Molecular Biophysics and Pharmacology
A Metal-Free DNA Nuclease Based on a Cyclic Peptide Scaffold
Published: BIOCONJUGATE CHEMISTRY 21, 1425-1431 Authors: Alkhader, S., Ezra, A., Kasparkova, J., Brabec, V., Yavin, E. Year: 2010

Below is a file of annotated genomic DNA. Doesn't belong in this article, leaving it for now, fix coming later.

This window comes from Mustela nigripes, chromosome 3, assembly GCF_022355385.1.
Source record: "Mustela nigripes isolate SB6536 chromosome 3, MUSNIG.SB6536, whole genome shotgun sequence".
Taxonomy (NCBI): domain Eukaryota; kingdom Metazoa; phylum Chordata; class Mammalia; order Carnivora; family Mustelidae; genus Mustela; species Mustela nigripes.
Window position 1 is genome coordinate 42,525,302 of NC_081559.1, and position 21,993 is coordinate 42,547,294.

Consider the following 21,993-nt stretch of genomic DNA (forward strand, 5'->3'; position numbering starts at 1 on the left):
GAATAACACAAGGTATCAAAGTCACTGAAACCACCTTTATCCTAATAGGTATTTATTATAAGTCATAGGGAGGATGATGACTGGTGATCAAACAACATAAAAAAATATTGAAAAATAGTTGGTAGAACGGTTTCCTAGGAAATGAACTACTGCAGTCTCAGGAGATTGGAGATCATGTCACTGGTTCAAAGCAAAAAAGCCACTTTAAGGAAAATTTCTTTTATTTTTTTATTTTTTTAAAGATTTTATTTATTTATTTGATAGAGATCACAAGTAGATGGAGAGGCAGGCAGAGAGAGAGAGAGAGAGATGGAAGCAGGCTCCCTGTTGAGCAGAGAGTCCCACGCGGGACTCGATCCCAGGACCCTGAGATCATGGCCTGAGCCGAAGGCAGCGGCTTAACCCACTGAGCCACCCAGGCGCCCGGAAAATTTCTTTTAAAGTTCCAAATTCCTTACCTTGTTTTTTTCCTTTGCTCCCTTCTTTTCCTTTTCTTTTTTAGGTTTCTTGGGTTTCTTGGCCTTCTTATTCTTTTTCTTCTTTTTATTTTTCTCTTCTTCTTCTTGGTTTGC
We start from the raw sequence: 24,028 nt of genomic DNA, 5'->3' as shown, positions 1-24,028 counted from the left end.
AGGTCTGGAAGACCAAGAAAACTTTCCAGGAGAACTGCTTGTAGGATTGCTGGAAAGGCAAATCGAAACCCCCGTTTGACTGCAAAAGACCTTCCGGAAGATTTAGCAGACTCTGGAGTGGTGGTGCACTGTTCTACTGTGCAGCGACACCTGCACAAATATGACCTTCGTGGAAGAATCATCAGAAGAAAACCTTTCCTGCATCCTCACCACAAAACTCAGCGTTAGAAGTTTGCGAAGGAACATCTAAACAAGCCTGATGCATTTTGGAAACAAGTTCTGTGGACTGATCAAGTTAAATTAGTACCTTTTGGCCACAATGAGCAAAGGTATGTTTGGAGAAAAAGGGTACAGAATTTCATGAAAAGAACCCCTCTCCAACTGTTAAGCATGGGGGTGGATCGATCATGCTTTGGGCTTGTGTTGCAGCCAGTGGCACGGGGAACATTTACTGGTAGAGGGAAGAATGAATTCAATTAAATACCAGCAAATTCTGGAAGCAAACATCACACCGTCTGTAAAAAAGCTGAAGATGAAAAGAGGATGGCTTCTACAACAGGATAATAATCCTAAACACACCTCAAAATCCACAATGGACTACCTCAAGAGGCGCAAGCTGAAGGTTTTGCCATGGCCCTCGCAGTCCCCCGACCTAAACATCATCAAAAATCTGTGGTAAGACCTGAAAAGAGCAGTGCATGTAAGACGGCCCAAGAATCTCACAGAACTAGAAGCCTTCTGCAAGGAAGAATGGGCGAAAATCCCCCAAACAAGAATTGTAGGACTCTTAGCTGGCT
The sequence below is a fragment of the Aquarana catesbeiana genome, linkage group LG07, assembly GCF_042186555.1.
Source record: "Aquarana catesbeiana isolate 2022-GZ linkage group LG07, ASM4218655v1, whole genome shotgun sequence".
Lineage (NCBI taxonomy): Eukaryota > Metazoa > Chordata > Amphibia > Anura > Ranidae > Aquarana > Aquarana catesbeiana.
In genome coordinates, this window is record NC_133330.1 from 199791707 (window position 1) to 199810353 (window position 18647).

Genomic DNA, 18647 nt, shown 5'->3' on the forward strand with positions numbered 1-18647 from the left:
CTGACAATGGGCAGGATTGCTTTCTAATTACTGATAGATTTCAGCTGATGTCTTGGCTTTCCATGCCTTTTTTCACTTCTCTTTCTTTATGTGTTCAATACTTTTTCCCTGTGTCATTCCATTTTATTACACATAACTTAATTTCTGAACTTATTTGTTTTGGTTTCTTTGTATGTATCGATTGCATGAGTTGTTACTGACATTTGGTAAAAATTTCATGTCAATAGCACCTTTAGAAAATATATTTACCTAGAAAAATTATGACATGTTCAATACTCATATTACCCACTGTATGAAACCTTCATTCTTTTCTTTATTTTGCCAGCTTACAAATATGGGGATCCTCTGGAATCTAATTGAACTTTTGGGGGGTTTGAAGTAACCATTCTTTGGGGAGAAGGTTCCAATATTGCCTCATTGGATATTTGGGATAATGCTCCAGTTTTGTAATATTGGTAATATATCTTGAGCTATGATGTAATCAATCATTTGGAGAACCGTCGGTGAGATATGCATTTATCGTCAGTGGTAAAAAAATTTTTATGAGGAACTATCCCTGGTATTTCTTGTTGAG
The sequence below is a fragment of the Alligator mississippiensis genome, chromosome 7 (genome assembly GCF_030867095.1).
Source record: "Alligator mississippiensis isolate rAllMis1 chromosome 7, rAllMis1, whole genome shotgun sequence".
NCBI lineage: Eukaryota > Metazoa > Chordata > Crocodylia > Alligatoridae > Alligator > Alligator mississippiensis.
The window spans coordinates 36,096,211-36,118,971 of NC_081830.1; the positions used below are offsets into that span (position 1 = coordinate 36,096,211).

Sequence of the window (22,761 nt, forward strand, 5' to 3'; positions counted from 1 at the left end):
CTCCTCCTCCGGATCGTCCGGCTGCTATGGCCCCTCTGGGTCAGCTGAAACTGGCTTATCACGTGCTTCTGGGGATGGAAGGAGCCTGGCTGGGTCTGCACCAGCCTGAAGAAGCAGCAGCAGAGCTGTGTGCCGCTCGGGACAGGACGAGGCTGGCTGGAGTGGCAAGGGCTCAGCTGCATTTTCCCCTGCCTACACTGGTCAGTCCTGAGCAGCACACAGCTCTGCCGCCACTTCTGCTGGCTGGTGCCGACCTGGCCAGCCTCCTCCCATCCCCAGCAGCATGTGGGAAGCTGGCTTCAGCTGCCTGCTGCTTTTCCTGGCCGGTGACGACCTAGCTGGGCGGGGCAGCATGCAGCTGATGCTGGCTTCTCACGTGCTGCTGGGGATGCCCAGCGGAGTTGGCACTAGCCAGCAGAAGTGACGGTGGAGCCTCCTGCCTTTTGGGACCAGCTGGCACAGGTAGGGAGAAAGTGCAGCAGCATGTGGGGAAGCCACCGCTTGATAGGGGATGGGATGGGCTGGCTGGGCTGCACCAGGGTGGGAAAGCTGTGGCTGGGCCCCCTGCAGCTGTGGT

The ability to cleave DNA with the aid of chemical nucleases has been a challenge in the scientific community, particularly in the absence of a redox active metal ion. Inspired by structural characterization of the active site found in Staphylococcal nuclease, we have designed a series of organic molecule comprising cyclic pentapeptides conjugated to a DNA intercalator (e.g., anthraquinone). The cyclic peptide is designed to cleave the phosphodiester backbone, whereas the intercalator is expected to improve binding affinity to the substrate (DNA). Our lead compound (1-AQ), composed of the cyclic peptide cyc-D-Lys-Gly-Arg-Ser-Arg conjugated to anthraquinone, degrades DNA into small fragments at physiologically relevant conditions (i.e., 37 degrees C, pH = 7.4). We find that 1-AQ is highly effective in degrading duplex DNA at micromolar concentrations as corroborated by agarose and polyacrylamide gel electrophoresis. Changing the DNA intercalator to acridine (1-Ac) renders the compound comparable in nuclease activity to 1-AQ. In comparison to control compounds (Lin-1 and 1) that lack either the cyclic scaffold or the DNA intercalator, our lead compound (1-AQ) is found to be significantly more active as a DNA chemical nuclease. We have studied the importance of the triad (Arg-Ser-Arg) as the designed module for DNA cleavage. Changing L-Ser to L-Glu (cyc-D-Lys-Gly-Arg-Glu-Arg, Glu-AQ) results in an inactive compound, whereas the cyclic peptide Gly-AQ (cyc-D-Lys-Gly-Arg-Gly-Arg, where glycine replaces L-serine) has similar DNA nuclease activity to 1-AQ. In addition, changing the stereochemistry from D-lysine to L-lysine results in a cyclic peptide (1-L-AQ) exerting weak DNA nuclease activity, highlighting the importance of the cyclic backbone conformation for efficient DNA nuclease activity. The addition of ROS scavengers does not reduce DNA nuclease activity; an observation that supports a hydrolytic cleavage mechanism. Finally, we have estimated the kinetics of DNA cleavage of a 15-mer duplex DNA substrate by compound 1-AQ. By monitoring DNA duplex degradation by following the change in absorbance (hyperchromicity) at various 1-AQ concentrations, we report a maximal k(obs) value (as an underestimation of k(max)) of 1.62 h(-1) at a 7.5-fold of 1-AQ. We have also compared the other two active peptide conjugates, namely, 1-Ac and Gly-AQ to that of 1-AQ. Both compounds exert similar nuclease activity to that of 1-AQ. To the best of our knowledge, this is the most active metal-free DNA nuclease reported to date that exerts its DNA nuclease activity at biologically relevant conditions.